A Prospective Transcranial Doppler Ultrasound-Based Evaluation of the Effects of Repetitive Subconcussive Head Trauma on Neurovascular Coupling Dynamics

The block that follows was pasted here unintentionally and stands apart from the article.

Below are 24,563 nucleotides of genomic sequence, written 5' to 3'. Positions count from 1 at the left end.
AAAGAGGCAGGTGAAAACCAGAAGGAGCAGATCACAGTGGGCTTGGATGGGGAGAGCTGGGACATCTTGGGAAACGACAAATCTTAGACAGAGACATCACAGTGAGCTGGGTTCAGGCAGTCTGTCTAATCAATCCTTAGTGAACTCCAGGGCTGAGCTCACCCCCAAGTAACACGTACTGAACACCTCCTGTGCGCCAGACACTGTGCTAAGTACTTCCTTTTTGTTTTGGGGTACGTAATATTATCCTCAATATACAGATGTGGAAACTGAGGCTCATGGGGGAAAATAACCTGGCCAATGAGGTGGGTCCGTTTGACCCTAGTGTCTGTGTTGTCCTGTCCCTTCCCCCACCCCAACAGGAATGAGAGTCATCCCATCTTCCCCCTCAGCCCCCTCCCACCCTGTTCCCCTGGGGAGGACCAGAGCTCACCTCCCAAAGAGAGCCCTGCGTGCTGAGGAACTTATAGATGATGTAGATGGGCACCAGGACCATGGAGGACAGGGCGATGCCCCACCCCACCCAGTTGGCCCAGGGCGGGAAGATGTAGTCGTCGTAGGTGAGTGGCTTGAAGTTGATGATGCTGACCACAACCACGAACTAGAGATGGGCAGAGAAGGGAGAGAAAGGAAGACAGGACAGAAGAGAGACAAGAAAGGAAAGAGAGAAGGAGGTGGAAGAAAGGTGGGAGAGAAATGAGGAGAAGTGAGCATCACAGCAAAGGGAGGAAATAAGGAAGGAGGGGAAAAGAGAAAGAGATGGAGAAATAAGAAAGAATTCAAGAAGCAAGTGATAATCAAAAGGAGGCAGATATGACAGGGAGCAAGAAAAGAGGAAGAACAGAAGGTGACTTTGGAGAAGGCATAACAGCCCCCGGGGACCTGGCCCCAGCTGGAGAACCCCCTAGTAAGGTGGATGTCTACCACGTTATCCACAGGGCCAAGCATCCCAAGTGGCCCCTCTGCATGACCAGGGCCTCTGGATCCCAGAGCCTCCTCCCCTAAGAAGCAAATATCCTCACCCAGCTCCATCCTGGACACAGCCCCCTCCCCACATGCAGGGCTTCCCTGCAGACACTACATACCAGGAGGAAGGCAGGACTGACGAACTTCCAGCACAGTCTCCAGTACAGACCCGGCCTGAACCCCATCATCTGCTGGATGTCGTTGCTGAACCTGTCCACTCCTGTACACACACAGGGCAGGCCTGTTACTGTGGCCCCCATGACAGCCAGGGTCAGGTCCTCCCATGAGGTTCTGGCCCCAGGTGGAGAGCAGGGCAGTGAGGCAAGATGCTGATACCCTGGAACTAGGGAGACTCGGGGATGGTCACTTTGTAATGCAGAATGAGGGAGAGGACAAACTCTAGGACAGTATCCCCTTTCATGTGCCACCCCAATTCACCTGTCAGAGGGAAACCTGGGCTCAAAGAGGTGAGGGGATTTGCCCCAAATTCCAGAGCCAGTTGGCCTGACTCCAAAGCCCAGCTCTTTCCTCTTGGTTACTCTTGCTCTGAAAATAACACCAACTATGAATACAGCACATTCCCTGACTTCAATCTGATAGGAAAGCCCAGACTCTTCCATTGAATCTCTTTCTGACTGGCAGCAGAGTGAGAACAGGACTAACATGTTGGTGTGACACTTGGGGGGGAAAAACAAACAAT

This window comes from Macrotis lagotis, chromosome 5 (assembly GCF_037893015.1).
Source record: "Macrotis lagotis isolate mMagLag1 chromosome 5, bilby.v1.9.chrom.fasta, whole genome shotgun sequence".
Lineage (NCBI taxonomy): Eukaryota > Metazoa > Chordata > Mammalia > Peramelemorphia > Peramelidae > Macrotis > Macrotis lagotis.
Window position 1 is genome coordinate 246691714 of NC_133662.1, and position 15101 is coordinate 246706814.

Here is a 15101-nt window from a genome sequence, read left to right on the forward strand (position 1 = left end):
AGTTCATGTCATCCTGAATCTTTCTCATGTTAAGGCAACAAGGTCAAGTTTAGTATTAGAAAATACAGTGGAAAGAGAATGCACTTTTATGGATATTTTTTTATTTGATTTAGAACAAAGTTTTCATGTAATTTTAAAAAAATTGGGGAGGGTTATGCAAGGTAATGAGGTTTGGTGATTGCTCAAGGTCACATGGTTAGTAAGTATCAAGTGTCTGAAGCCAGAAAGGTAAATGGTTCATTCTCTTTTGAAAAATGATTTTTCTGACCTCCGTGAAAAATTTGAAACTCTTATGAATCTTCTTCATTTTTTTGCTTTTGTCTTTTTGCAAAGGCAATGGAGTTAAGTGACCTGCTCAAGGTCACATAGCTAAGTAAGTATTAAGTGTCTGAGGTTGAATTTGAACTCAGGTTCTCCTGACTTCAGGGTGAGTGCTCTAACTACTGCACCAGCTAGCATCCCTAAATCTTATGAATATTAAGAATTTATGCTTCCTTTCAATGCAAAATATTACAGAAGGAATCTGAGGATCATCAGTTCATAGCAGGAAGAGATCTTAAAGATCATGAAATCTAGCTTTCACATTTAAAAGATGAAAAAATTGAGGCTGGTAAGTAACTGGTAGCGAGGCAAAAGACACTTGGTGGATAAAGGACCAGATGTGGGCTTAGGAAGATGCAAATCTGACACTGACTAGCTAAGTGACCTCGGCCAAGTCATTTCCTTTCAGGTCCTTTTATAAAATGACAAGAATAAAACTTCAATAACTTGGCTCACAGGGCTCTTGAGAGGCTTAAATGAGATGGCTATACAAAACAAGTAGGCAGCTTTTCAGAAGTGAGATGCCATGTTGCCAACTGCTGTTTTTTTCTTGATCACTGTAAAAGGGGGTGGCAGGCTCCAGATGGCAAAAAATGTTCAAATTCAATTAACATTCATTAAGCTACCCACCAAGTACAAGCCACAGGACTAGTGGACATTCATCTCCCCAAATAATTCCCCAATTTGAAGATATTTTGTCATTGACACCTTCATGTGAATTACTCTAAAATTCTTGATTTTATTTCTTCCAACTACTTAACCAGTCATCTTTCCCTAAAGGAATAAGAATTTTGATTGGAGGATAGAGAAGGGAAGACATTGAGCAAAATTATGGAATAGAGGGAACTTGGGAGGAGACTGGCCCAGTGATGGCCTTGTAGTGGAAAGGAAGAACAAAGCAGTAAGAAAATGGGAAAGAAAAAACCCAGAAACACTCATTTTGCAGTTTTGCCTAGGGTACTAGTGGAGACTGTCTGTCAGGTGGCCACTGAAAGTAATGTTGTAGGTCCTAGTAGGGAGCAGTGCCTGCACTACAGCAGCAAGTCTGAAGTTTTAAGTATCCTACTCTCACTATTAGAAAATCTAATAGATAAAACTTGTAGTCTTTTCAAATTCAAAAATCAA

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Objective:To determine the effects of repetitive subconcussive head trauma on neurovascular coupling (NVC) responses.Design:Prospective cohort study collected between September 2013 and December 2016.Setting:University laboratory.Participants:One hundred seventy-nine elite, junior-level (age, 19.6 ± 1.5 years) contact sport (ice hockey, American football) athletes recruited for preseason testing. Fifty-two nonconcussed athletes returned for postseason testing. Fifteen noncontact sport athletes (age, 20.4 ± 2.2 years) also completed preseason and postseason testing.Exposure(s):Subconcussive sport-related head trauma.Main Outcome Measures:Dynamics of NVC were estimated during cycles of 20 seconds eyes closed and 40 seconds eyes open to a visual stimulus (reading) by measuring cerebral blood flow (CBF) velocity in the posterior (PCA) and middle (MCA) cerebral arteries via transcranial Doppler ultrasound.Results:Both athlete groups demonstrated no significant differences in PCA or MCA NVC dynamics between preseason and postseason, despite exposure to a median of 353.5 (range, 295.0-587.3) head impacts (>2g) over the course of the season for contact sport athletes.Conclusions:Within the context of growing concern over detrimental effects of repetitive subconcussive trauma, the current results encouragingly suggest that the dynamics of NVC responses are not affected by 1 season of participation in junior-level ice hockey or American football. This is an important finding because it indicates an appropriate postseason CBF response to elevated metabolic demand with increases in neural activity.

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